Do you ever feel that your design has become stale and that despite your making lots of little changes to it over time without any big overhaul there is just no way to drastically improve it?
If so you’ve probably hit what Andrew Chen calls the “Local Maximum”. The local maximum is a point in which you’ve hit the limit of the current design…it is as effective as its ever going to be in its current incarnation. Even if you make 100 tweaks you can only get so much improvement; it is as effective as its ever going to be on its current structural foundation.
The local maximum occurs frequently when UX practitioners rely too much on a/b testing or other testing approaches to make improvements. This type of design is typified by Google and Amazon…they do lots and lots of testing, but rarely make large changes. (Except, of course, Google’s homepage background change this week, which was quickly reverted)
While a cycle of smaller improvements is better than the dysfunctional design processes most of us are stuck with, one of the criticisms of this type of extreme optimization is that it’s always and only incremental: you can only make a few small changes at a time and therefore your design evolves slowly. And if you’re doing rigorous testing, by only changing one variable at a time, then you’re only changing one small part of your application in each iteration. This work cycle becomes dependent on how fast you can run tests. For Google and Amazon, who are blessed with millions of visitors per day, this is no problem because they can run tests extremely quickly. For most people building web sites, low traffic volume can be a huge hurdle because it means that tests have to run longer and thus slows down rate of iteration.
To illustrate the notion of local maxima Chen uses the example of a photo upload application, pointing out there are many ways to improve an offering by optimizing what currently exists. You can A/B test the current photo upload page, send out more emails reminding people to upload, add more calls-to-action to upload, etc. It’s easy to both design and test these options.
But after a while these low-hanging fruit get few and far between and as UX designer you have two choices: continue to try ever-increasing alternatives (optimize) that are small enough to test or to try and make a bigger, structural change that really shakes things up (innovate).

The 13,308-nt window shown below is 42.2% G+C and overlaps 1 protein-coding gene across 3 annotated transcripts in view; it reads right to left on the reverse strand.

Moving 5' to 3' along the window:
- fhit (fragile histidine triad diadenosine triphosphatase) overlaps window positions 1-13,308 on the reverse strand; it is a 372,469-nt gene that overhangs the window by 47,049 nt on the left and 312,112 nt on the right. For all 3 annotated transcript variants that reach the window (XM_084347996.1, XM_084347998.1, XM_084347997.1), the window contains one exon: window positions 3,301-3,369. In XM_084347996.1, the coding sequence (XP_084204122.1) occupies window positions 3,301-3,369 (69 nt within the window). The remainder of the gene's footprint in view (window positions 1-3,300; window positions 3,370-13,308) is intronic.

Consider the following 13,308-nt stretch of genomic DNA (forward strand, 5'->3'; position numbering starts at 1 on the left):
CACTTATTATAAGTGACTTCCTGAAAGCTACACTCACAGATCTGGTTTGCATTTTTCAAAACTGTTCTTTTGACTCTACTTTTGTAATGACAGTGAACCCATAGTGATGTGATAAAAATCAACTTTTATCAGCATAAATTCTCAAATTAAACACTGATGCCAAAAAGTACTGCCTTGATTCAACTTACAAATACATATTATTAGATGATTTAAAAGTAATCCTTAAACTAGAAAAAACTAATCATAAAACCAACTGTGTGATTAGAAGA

Chen points out that other approaches to improving a photo app besides optimization would probably have a higher return. These include:
- Repositioning the product for a stronger value proposition
- Going after a different kind of audience to target their needs
- Recalibrating the “core mechanic” of the product to make uploading photos a natural part of using the product
Because these changes are much larger than a single design element you can effectively test, making a change to them requires making a daring design decision. Someone has to step up and take a chance based on their intuition: what they think will work instead of what testing has proven works.
In order to design through the local maximum we need a balance between the science-minded testing methodology and the intuitive sense designers use when making big changes. We need to intelligently alternate between innovation and optimization, as both are required to design great user experiences.
One strategy we might employ is to optimize until we reach a point of diminishing returns: design until changes just aren’t having a big effect. Then, stop optimizing and return to other kinds of analysis to figure out the next steps. Conduct interviews. Do user testing. Give surveys, ask questions. Find out the biggest existing pain points instead of focusing on tiny design elements at this stage. Focus at the activity-level. What are people trying to accomplish? What are their higher-level goals? What aren’t people doing that we want them to? What big hurdles keep them from taking the next action? This level of insight will allow you to make those bigger changes.
And when the time comes to make the bigger changes, when you decide to jump from your local maximum to some other design possibility, make the decision with conviction. But don’t forget that the optimization has only just begun.